The other night, Emily, Grifin, Ian, and I were sitting at the top of the aqueduct and watching the city lights. Suddenly, Ian started to say something along the lines of, “Do you guys realize how cool this is? That we live here? That we’re sitting up here night now?” Thoughts like these had been stirring in the back of my mind for the past few weeks and I was happy to see that it had been in theirs, too.
Mountain Classroom spent its final week and a half in the Sespe Wilderness east of Ventura, California. The Thacher School graciously allowed us to use a property they own in the wilderness area called Patton’s Cabin for our finals. The cabin meant that everyone was able to stay dry in the midst of a historic deluge that turned the Sespe Creek into a muddy, rapid-filled river.
Mountain Classroom camped in Malibu with Mountain Classroom alumna Christine Walshe ‘97. Malibu put us within striking distance of Los Angeles for a couple day immersion in Japanese American history. We spent our first day taiko drumming at Asano Taiko U.S., and then the next day was devoted to exploring Little Tokyo where we visited the Japanese American National Museum and enjoyed bowls of ramen. Our curricula were grounded in excerpts from Snow Falling on Cedars in English and A Different Mirror on Japanese Internment Camps in social studies. From Malibu we drove north to Arroyo Hondo where we met Gabriel, who facilitated a workshop on how to kill and butcher a goat.
I was very excited for our excursion to Barcelona, which ended up being one of my favorites. At this point in the term, I feel adjusted to the Spanish schedule and culture, and find myself feeling more and more at home with each day that passes. While I do miss being able to understand everything being said around me, it’s becoming easier to have day-to-day interactions, whether it’s buying a coffee at a cafe or going up to a stranger to pet their dog, which happens a lot.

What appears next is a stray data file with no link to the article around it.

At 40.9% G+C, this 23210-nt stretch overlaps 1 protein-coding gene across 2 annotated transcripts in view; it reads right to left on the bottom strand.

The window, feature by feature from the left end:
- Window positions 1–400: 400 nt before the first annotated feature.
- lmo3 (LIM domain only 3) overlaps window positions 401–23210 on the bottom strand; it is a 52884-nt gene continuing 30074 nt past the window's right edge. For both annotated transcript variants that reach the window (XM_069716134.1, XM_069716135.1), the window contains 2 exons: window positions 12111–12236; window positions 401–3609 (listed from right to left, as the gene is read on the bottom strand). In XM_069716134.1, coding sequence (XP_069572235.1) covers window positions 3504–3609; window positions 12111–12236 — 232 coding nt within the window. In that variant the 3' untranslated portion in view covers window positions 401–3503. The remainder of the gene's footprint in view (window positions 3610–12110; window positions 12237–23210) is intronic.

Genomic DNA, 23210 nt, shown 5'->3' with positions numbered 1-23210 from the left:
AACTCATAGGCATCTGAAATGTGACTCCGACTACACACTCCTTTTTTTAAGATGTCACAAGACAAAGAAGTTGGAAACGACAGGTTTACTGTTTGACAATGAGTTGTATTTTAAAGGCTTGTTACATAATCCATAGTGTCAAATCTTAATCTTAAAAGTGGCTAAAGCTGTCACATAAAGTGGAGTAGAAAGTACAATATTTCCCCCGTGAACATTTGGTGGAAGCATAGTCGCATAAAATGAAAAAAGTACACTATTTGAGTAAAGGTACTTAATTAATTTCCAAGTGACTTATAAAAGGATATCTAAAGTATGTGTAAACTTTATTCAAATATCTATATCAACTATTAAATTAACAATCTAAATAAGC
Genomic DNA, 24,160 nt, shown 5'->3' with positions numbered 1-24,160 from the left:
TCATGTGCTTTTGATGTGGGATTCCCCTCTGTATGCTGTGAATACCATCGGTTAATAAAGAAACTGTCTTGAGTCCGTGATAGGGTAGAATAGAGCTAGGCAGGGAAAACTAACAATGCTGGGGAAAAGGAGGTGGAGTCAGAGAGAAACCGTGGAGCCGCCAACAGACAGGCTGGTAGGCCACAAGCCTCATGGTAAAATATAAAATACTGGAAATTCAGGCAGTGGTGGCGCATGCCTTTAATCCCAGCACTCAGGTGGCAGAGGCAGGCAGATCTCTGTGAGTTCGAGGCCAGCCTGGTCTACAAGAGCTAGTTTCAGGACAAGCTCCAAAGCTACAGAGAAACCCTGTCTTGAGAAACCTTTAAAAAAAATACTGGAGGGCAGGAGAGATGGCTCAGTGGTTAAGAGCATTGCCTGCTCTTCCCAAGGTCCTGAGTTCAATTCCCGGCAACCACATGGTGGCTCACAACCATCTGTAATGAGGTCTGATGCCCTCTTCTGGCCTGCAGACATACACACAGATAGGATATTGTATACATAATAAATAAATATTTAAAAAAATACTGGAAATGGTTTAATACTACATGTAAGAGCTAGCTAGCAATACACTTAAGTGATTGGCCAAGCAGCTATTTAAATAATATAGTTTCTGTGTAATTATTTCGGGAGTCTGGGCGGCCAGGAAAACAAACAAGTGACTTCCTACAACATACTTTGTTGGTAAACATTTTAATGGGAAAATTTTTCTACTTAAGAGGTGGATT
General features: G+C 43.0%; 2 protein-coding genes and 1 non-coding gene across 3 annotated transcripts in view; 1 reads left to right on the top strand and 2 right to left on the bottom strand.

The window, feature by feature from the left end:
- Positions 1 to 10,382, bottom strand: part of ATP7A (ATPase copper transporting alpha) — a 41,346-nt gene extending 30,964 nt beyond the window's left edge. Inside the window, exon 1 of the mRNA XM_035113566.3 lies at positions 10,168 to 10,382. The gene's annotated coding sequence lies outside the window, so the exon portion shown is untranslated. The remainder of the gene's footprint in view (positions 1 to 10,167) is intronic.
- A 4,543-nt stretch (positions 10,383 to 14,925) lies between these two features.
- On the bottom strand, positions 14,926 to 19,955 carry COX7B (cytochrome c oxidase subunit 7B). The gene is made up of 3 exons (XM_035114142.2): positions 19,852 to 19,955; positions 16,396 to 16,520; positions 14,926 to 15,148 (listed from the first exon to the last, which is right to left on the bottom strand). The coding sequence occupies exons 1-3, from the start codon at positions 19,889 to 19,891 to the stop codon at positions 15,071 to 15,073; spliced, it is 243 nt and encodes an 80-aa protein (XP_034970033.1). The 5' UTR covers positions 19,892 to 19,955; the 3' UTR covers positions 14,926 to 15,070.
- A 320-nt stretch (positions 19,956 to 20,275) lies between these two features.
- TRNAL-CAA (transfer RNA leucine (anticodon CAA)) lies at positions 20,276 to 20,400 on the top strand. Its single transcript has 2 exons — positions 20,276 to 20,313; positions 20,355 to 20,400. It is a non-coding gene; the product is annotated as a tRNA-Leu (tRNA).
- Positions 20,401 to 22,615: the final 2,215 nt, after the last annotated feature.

Mountain Classroom left Arizona bound for San Ysidro, CA, which is the busiest international border crossing in the world with more than 17 million vehicles and 50 million people crossing each year. Patty Pond, our Mountain Classroom Director, joined us for the weekend organized by Centro Romero’s Carlos Correa Bernierand Dan Romero. We spent our time learning about the nuances of life in the border region through the perspectives of a local police officer, border patrol agents, and individuals who immigrated to the US. At the end of Alfie's '18 blog below you will read about Santiago from Venezuela who just started a "FundMe" campaign to which we hope you will consider supporting. In addition, throughout the term we have been challenging ourselves physically with our daily morning exercise. This weekend our training culminated with all of us running a 10K in San Diego.